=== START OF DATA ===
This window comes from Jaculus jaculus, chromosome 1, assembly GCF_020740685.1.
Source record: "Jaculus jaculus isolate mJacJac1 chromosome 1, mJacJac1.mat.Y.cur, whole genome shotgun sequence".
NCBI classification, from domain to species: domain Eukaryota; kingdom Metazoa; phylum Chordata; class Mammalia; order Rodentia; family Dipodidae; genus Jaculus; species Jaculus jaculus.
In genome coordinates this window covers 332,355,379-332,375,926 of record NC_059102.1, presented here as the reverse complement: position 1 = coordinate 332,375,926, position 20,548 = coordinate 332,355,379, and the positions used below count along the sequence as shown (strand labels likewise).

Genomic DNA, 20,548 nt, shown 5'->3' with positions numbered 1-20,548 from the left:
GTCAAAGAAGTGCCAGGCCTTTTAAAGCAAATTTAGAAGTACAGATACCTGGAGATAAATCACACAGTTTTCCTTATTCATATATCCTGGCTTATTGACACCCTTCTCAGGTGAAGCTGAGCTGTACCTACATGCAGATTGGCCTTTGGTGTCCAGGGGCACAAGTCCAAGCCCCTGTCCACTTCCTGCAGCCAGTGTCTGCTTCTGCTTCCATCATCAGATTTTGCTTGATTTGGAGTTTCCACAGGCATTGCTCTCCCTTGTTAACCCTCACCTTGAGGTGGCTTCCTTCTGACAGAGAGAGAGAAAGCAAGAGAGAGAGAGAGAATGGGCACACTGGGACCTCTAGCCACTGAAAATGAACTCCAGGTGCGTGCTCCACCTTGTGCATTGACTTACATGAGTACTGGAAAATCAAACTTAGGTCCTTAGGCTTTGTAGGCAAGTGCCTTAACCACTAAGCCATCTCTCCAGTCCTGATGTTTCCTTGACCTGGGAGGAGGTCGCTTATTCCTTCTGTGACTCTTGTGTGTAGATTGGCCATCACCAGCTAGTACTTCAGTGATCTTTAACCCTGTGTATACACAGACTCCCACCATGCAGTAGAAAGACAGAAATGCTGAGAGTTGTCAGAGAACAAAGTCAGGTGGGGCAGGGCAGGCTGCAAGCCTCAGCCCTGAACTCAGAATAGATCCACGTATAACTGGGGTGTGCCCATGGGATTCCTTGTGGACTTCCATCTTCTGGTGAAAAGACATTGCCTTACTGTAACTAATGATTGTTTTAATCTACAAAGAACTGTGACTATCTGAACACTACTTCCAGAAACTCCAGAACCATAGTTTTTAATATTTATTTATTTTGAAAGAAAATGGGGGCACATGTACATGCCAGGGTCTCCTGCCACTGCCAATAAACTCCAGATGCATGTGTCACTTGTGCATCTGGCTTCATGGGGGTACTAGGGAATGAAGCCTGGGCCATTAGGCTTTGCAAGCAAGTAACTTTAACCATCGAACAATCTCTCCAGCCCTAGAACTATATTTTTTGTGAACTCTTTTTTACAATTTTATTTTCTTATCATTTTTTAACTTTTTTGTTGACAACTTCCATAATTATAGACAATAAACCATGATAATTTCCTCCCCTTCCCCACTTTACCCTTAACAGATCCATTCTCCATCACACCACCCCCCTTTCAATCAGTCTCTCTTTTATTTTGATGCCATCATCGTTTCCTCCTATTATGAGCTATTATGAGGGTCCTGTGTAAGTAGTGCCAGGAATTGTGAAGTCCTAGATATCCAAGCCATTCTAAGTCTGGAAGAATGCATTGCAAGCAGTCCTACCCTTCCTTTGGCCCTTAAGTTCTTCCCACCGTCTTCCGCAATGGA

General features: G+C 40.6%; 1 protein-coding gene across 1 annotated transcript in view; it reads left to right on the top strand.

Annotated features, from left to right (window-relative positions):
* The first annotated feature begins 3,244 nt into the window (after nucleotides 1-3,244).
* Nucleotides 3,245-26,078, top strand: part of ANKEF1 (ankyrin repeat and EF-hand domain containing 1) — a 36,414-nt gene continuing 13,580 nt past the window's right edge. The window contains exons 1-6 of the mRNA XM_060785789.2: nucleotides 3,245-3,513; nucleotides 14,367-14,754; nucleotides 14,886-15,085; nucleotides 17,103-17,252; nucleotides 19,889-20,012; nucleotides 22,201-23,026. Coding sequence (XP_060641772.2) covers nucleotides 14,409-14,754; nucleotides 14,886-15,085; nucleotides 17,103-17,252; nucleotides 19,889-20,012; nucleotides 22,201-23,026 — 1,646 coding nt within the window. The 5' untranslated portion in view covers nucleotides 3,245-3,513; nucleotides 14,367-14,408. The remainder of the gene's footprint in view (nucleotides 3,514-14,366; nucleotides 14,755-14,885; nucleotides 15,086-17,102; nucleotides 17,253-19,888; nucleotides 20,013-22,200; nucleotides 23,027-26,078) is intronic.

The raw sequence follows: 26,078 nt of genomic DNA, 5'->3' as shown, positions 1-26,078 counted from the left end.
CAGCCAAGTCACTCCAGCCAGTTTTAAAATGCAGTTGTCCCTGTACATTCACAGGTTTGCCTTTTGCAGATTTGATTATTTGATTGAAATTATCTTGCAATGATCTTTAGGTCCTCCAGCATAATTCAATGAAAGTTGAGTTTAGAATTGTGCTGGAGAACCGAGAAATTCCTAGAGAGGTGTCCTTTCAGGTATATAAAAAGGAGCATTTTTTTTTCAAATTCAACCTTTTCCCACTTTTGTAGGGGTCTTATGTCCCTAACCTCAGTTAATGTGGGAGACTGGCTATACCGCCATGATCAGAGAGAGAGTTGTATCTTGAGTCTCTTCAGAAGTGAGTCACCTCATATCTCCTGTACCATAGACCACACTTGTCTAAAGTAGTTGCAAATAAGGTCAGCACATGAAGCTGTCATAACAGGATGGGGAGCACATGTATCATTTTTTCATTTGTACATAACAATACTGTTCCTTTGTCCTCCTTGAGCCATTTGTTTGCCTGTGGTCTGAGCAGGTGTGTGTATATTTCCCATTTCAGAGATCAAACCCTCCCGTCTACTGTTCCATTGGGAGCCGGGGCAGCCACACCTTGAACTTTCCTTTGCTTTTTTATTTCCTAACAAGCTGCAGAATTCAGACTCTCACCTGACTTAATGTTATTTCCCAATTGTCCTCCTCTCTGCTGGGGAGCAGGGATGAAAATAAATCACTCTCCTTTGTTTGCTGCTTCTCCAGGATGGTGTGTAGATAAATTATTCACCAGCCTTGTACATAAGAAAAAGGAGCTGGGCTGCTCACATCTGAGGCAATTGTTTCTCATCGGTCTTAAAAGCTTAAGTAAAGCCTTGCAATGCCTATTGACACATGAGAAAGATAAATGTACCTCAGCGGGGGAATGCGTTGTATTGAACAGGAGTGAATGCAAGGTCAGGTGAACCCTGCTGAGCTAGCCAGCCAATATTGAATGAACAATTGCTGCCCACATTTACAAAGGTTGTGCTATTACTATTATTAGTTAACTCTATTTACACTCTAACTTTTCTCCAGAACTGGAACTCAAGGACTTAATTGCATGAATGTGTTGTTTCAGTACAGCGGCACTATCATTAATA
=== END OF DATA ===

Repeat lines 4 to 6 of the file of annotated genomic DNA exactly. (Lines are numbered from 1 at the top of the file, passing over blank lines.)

In genome coordinates this window covers 332,355,379-332,375,926 of record NC_059102.1, presented here as the reverse complement: position 1 = coordinate 332,375,926, position 20,548 = coordinate 332,355,379, and the positions used below count along the sequence as shown (strand labels likewise).

Genomic DNA, 20,548 nt, shown 5'->3' with positions numbered 1-20,548 from the left:
GTCAAAGAAGTGCCAGGCCTTTTAAAGCAAATTTAGAAGTACAGATACCTGGAGATAAATCACACAGTTTTCCTTATTCATATATCCTGGCTTATTGACACCCTTCTCAGGTGAAGCTGAGCTGTACCTACATGCAGATTGGCCTTTGGTGTCCAGGGGCACAAGTCCAAGCCCCTGTCCACTTCCTGCAGCCAGTGTCTGCTTCTGCTTCCATCATCAGATTTTGCTTGATTTGGAGTTTCCACAGGCATTGCTCTCCCTTGTTAACCCTCACCTTGAGGTGGCTTCCTTCTGACAGAGAGAGAGAAAGCAAGAGAGAGAGAGAGAATGGGCACACTGGGACCTCTAGCCACTGAAAATGAACTCCAGGTGCGTGCTCCACCTTGTGCATTGACTTACATGAGTACTGGAAAATCAAACTTAGGTCCTTAGGCTTTGTAGGCAAGTGCCTTAACCACTAAGCCATCTCTCCAGTCCTGATGTTTCCTTGACCTGGGAGGAGGTCGCTTATTCCTTCTGTGACTCTTGTGTGTAGATTGGCCATCACCAGCTAGTACTTCAGTGATCTTTAACCCTGTGTATACACAGACTCCCACCATGCAGTAGAAAGACAGAAATGCTGAGAGTTGTCAGAGAACAAAGTCAGGTGGGGCAGGGCAGGCTGCAAGCCTCAGCCCTGAACTCAGAATAGATCCACGTATAACTGGGGTGTGCCCATGGGATTCCTTGTGGACTTCCATCTTCTGGTGAAAAGACATTGCCTTACTGTAACTAATGATTGTTTTAATCTACAAAGAACTGTGACTATCTGAACACTACTTCCAGAAACTCCAGAACCATAGTTTTTAATATTTATTTATTTTGAAAGAAAATGGGGGCACATGTACATGCCAGGGTCTCCTGCCACTGCCAATAAACTCCAGATGCATGTGTCACTTGTGCATCTGGCTTCATGGGGGTACTAGGGAATGAAGCCTGGGCCATTAGGCTTTGCAAGCAAGTAACTTTAACCATCGAACAATCTCTCCAGCCCTAGAACTATATTTTTTGTGAACTCTTTTTTACAATTTTATTTTCTTATCATTTTTTAACTTTTTTGTTGACAACTTCCATAATTATAGACAATAAACCATGATAATTTCCTCCCCTTCCCCACTTTACCCTTAACAGATCCATTCTCCATCACACCACCCCCCTTTCAATCAGTCTCTCTTTTATTTTGATGCCATCATCGTTTCCTCCTATTATGAGCTATTATGAGGGTCCTGTGTAAGTAGTGCCAGGAATTGTGAAGTCCTAGATATCCAAGCCATTCTAAGTCTGGAAGAATGCATTGCAAGCAGTCCTACCCTTCCTTTGGCCCTTAAGTTCTTCCCACCGTCTTCCGCAATGGA